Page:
The tiny house will follow the protestors today with the help of a truck and will the continue to the Secwempec territory to be used by protestors along the proposed pipeline route. (Devon Bidal/News Staff)

The inflatable orcas getting ready for the march courtesy of the Canadian Orca Rescue Society. (Devon Bidal/News Staff)

The inflatable orcas getting ready for the march courtesy of the Canadian Orca Rescue Society. (Devon Bidal/News Staff)

Some protestors brought their bikes to the march. (Devon Bidal/News Staff)

Some protestors brought their bikes to the march. (Devon Bidal/News Staff)

Just Posted

Raeya Evie Duncan was the 100th baby born at Chilliwack General Hospital for the month of May. She is seen here with her parents Alysha Williams and Andrew Duncan on June 12, 2021. (Jenna Hauck/ Chilliwack Progress)
Baby boom in Chilliwack as record number of infants born at CGH in May

‘COVID babies are coming out,’ says dad of 100th baby born at Chilliwack General Hospital last month

Syringes prepared with Pfizer’s COVID-19 vaccine at a vaccination site in Long Beach, Calif., Friday, March 5, 2021. (AP Photo/Jae C. Hong)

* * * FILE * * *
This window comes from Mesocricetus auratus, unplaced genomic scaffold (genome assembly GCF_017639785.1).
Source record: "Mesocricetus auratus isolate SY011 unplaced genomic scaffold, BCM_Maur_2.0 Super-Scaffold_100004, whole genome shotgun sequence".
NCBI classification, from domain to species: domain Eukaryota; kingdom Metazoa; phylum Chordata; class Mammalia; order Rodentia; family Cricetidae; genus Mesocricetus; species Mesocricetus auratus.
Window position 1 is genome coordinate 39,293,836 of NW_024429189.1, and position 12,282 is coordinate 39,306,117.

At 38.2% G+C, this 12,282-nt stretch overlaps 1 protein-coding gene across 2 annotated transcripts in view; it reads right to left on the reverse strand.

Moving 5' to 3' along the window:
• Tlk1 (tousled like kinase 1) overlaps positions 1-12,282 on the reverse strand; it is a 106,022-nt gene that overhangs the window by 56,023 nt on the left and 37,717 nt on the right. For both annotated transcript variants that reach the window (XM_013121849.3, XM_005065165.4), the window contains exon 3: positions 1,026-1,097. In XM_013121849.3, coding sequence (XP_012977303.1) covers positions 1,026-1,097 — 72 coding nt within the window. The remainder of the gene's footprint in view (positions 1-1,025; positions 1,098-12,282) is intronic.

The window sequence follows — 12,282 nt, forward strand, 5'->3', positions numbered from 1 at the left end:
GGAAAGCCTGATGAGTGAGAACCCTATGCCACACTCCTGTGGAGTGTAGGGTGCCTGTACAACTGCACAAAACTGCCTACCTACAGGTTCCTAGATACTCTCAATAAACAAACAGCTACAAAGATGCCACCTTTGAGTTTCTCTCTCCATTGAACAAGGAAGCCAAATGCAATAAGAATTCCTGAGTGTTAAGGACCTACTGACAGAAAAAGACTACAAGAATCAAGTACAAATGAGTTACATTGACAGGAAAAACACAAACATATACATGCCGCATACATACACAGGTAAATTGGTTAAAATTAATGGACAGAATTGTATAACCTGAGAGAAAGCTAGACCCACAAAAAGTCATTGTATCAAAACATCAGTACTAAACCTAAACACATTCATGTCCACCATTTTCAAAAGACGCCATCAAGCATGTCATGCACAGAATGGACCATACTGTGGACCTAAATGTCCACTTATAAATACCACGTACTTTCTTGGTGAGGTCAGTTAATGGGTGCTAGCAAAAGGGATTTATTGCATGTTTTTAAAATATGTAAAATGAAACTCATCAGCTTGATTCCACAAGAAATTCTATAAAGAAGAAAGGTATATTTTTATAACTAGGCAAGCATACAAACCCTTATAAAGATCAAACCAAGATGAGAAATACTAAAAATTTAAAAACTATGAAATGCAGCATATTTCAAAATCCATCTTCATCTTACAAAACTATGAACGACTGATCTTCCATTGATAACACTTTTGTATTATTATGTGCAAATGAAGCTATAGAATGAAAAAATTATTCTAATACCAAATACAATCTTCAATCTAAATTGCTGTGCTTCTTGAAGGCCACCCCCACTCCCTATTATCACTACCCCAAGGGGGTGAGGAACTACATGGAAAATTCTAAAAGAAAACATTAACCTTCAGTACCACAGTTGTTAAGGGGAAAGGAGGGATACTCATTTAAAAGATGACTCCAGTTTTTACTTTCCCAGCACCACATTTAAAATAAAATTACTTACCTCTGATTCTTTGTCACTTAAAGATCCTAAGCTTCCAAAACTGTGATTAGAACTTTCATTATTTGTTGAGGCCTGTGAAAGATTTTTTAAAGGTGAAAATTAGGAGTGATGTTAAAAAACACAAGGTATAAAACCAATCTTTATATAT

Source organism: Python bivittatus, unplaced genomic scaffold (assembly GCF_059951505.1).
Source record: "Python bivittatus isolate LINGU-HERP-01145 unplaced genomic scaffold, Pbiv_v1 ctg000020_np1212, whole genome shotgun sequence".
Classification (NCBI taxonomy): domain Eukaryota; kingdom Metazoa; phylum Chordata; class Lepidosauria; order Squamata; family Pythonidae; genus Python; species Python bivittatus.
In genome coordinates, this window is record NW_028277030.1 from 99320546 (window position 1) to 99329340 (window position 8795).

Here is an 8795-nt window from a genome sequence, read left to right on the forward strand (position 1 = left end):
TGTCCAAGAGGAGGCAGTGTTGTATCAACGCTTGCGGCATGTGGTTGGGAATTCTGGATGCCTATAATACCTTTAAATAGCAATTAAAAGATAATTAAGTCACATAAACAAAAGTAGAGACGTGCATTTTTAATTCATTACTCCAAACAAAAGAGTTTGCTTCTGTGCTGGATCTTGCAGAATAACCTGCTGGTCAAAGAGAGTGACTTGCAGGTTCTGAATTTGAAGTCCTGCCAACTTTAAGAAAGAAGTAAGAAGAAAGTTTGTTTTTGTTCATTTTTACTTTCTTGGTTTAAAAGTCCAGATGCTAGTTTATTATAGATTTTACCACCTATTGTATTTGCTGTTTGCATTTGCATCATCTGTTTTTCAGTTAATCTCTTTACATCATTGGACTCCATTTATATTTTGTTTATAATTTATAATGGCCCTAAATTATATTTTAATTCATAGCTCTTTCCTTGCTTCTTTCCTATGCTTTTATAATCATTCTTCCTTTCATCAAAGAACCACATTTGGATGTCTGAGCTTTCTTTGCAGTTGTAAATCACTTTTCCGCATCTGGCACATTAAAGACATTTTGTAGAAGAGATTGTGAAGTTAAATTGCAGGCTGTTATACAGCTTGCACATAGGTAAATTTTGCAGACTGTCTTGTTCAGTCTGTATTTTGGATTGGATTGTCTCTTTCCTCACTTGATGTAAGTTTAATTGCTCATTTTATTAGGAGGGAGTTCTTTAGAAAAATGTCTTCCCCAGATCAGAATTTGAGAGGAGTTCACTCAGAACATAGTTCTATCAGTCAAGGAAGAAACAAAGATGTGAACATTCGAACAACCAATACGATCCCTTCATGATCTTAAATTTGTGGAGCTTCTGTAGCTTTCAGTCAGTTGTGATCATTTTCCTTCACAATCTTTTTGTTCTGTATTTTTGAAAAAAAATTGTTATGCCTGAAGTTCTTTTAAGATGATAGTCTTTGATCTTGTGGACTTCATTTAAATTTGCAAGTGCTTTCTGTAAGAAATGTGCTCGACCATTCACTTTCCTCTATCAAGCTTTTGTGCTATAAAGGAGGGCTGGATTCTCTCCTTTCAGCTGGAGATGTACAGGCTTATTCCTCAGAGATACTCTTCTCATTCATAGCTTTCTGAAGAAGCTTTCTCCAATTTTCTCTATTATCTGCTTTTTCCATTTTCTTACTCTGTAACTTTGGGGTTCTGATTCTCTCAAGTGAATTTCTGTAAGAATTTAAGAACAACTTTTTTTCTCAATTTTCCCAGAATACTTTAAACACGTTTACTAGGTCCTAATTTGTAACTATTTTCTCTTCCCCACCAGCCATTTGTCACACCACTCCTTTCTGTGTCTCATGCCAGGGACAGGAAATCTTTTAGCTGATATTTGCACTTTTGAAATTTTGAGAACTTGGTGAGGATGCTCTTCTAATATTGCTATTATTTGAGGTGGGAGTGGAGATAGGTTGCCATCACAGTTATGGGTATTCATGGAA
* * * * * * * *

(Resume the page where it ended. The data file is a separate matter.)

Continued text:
Walk-ins welcome at upcoming G.W. Secondary vaccine clinic

Second consecutive Saturday Fraser Health has scheduled a same-day clinic in a Chilliwack school

Migrating sockeye in the Fraser River August 7, 2007. (Fisheries and Oceans Canada)
First Nations, commercial, and recreational harvesters join forces to save Fraser River fish

‘We have to work together to rebuild these stocks while there is still time,’ says delegate

Vancouver courthouse. (Photo: Tom Zytaruk)
Man loses bid to appeal conviction for 1999 rape at Abbotsford music festival

James Redden, 53, formerly of Nanaimo, was found guilty in 2019 following six-day trial

Dozens of demonstrators gathered in March at the Hope Station House, showing support for preserving the 1916 building. (Photo/Christian Ward)
New reports breathe life into efforts to save the Hope Station House

The documents were presented to District of Hope Council at a meeting June 14